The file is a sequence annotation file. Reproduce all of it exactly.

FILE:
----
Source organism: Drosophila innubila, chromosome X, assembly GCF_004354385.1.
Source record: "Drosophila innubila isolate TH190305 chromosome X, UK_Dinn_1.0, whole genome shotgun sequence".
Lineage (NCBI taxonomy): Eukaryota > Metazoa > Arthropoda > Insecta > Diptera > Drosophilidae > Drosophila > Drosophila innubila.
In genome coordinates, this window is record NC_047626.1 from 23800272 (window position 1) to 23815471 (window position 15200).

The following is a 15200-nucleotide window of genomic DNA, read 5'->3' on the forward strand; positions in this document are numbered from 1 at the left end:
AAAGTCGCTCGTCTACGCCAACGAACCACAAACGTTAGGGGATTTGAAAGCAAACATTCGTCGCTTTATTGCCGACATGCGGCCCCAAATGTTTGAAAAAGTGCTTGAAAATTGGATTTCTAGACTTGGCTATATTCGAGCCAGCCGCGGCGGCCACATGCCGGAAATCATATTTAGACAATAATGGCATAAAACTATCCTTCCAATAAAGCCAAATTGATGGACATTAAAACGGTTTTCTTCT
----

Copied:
Source organism: Drosophila innubila, chromosome X, assembly GCF_004354385.1.
Source record: "Drosophila innubila isolate TH190305 chromosome X, UK_Dinn_1.0, whole genome shotgun sequence".
Lineage (NCBI taxonomy): Eukaryota > Metazoa > Arthropoda > Insecta > Diptera > Drosophilidae > Drosophila > Drosophila innubila.
In genome coordinates, this window is record NC_047626.1 from 23800272 (window position 1) to 23815471 (window position 15200).

The following is a 15200-nucleotide window of genomic DNA, read 5'->3' on the forward strand; positions in this document are numbered from 1 at the left end:
AAAGTCGCTCGTCTACGCCAACGAACCACAAACGTTAGGGGATTTGAAAGCAAACATTCGTCGCTTTATTGCCGACATGCGGCCCCAAATGTTTGAAAAAGTGCTTGAAAATTGGATTTCTAGACTTGGCTATATTCGAGCCAGCCGCGGCGGCCACATGCCGGAAATCATATTTAGACAATAATGGCATAAAACTATCCTTCCAATAAAGCCAAATTGATGGACATTAAAACGGTTTTCTTCT